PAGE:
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Changes in Male Work Behavior and Wages

  • John Pencavel

February 1997 This paper documents the changes from 1975 to 1994 in four dimensions of male work behavior: weekly hours, annual weeks, annual hours, and the employment-population ratio. While employment-population ratios have fallen, hours have risen for high wage workers and have fallen for low wage workers. Special effort is directed to the measuring the relationship between wages and work and we document a robust positive wage-work relationship. White and Black men reveal similar wage-elasticities of hours and weeks, but Black employment is two-thirds more responsive to wages than White employment.

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File URL: http://www-econ.stanford.edu/faculty/workp/swp97046.pdf
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Paper provided by Stanford University, Department of Economics in its series Working Papers with number 97046.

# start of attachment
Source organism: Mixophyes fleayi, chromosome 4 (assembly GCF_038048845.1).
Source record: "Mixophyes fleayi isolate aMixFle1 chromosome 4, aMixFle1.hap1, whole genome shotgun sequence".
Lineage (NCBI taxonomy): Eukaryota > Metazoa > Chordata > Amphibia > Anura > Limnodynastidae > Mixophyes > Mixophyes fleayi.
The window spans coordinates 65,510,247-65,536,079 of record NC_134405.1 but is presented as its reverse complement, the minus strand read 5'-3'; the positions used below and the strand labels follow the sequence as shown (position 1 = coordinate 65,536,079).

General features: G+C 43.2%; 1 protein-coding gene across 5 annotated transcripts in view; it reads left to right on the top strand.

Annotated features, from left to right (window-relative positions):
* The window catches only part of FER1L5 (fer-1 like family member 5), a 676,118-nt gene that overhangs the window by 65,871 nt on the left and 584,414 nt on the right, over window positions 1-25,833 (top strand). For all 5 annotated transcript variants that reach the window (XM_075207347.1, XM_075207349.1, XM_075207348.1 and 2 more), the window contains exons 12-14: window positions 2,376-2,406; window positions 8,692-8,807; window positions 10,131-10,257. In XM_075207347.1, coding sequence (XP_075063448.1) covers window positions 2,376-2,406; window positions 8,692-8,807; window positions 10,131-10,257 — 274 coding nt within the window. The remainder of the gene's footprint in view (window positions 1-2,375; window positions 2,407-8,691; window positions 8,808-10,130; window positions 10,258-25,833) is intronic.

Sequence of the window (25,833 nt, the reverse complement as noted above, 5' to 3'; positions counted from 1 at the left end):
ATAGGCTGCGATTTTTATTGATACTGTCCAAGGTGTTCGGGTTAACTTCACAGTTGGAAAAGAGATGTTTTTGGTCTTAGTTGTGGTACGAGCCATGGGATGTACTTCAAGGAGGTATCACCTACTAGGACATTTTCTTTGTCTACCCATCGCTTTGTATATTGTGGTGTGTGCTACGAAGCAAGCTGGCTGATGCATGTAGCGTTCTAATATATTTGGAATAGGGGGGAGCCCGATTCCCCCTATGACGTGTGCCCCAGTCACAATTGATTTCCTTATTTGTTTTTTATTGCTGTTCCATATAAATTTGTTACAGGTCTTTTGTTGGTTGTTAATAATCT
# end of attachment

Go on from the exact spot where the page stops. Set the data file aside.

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Date of creation: Feb 1997
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Handle: RePEc:wop:stanec:97046
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  1. David Card, 1990. "Intertemporal Labor Supply: An Assessment," Working Papers 649, Princeton University, Department of Economics, Industrial Relations Section..
  2. MaCurdy, Thomas E, 1981. "An Empirical Model of Labor Supply in a Life-Cycle Setting," Journal of Political Economy, University of Chicago Press, vol. 89(6), pages 1059-85, December.
  3. Rosen, Sherwin, 1985. "Implicit Contracts: A Survey," Journal of Economic Literature, American Economic Association, vol. 23(3), pages 1144-75, September.
  4. Juhn, Chinhui & Murphy, Kevin M, 1997. "Wage Inequality and Family Labor Supply," Journal of Labor Economics, University of Chicago Press, vol. 15(1), pages 72-97, January.
  5. Borjas, George J & Ramey, Valerie A, 1995. "Foreign Competition, Market Power, and Wage Inequality," The Quarterly Journal of Economics, MIT Press, vol. 110(4), pages 1075-1110, November.
  6. Chinhui Juhn & Kevin M. Murphy & Robert H. Topel, 1991. "Why Has the Natural Rate of Unemployment Increased over Time?," Brookings Papers on Economic Activity, Economic Studies Program, The Brookings Institution, vol. 22(2), pages 75-142.
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